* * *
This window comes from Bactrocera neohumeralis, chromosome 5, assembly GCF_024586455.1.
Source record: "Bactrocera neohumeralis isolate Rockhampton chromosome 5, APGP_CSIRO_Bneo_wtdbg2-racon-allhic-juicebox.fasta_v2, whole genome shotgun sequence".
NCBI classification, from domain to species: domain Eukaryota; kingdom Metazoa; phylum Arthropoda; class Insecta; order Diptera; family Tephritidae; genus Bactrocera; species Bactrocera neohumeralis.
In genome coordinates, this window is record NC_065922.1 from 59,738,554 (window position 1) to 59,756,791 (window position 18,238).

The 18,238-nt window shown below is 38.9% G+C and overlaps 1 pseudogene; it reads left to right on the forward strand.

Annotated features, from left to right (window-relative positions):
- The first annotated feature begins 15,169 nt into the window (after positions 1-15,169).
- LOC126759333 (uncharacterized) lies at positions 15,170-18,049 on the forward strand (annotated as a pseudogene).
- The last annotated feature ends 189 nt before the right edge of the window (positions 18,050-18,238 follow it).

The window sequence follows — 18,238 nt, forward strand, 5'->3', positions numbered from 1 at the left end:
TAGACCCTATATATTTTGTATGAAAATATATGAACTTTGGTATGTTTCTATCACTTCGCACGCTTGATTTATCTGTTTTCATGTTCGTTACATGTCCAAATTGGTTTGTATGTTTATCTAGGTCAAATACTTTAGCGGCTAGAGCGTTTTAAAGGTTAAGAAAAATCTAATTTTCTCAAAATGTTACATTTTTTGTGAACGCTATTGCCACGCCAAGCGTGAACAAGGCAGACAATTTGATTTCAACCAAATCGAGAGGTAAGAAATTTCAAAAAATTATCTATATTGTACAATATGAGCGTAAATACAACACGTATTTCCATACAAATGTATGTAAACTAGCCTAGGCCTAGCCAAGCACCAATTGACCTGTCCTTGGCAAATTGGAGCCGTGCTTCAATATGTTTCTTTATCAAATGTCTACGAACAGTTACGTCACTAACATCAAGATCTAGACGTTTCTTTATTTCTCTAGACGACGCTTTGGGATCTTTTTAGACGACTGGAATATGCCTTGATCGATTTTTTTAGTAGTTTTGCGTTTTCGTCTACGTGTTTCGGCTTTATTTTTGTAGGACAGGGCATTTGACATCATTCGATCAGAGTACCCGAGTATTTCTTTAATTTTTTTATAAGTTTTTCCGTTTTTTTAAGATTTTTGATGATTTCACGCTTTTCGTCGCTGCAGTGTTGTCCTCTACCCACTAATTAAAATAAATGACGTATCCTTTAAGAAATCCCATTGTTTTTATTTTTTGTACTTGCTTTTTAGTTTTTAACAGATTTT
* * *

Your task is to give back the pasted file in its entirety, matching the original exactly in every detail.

This window comes from Bactrocera neohumeralis, chromosome 5, assembly GCF_024586455.1.
Source record: "Bactrocera neohumeralis isolate Rockhampton chromosome 5, APGP_CSIRO_Bneo_wtdbg2-racon-allhic-juicebox.fasta_v2, whole genome shotgun sequence".
NCBI classification, from domain to species: domain Eukaryota; kingdom Metazoa; phylum Arthropoda; class Insecta; order Diptera; family Tephritidae; genus Bactrocera; species Bactrocera neohumeralis.
In genome coordinates, this window is record NC_065922.1 from 59,738,554 (window position 1) to 59,756,791 (window position 18,238).

The 18,238-nt window shown below is 38.9% G+C and overlaps 1 pseudogene; it reads left to right on the forward strand.

Annotated features, from left to right (window-relative positions):
- The first annotated feature begins 15,169 nt into the window (after positions 1-15,169).
- LOC126759333 (uncharacterized) lies at positions 15,170-18,049 on the forward strand (annotated as a pseudogene).
- The last annotated feature ends 189 nt before the right edge of the window (positions 18,050-18,238 follow it).

The window sequence follows — 18,238 nt, forward strand, 5'->3', positions numbered from 1 at the left end:
TAGACCCTATATATTTTGTATGAAAATATATGAACTTTGGTATGTTTCTATCACTTCGCACGCTTGATTTATCTGTTTTCATGTTCGTTACATGTCCAAATTGGTTTGTATGTTTATCTAGGTCAAATACTTTAGCGGCTAGAGCGTTTTAAAGGTTAAGAAAAATCTAATTTTCTCAAAATGTTACATTTTTTGTGAACGCTATTGCCACGCCAAGCGTGAACAAGGCAGACAATTTGATTTCAACCAAATCGAGAGGTAAGAAATTTCAAAAAATTATCTATATTGTACAATATGAGCGTAAATACAACACGTATTTCCATACAAATGTATGTAAACTAGCCTAGGCCTAGCCAAGCACCAATTGACCTGTCCTTGGCAAATTGGAGCCGTGCTTCAATATGTTTCTTTATCAAATGTCTACGAACAGTTACGTCACTAACATCAAGATCTAGACGTTTCTTTATTTCTCTAGACGACGCTTTGGGATCTTTTTAGACGACTGGAATATGCCTTGATCGATTTTTTTAGTAGTTTTGCGTTTTCGTCTACGTGTTTCGGCTTTATTTTTGTAGGACAGGGCATTTGACATCATTCGATCAGAGTACCCGAGTATTTCTTTAATTTTTTTATAAGTTTTTCCGTTTTTTTAAGATTTTTGATGATTTCACGCTTTTCGTCGCTGCAGTGTTGTCCTCTACCCACTAATTAAAATAAATGACGTATCCTTTAAGAAATCCCATTGTTTTTATTTTTTGTACTTGCTTTTTAGTTTTTAACAGATTTT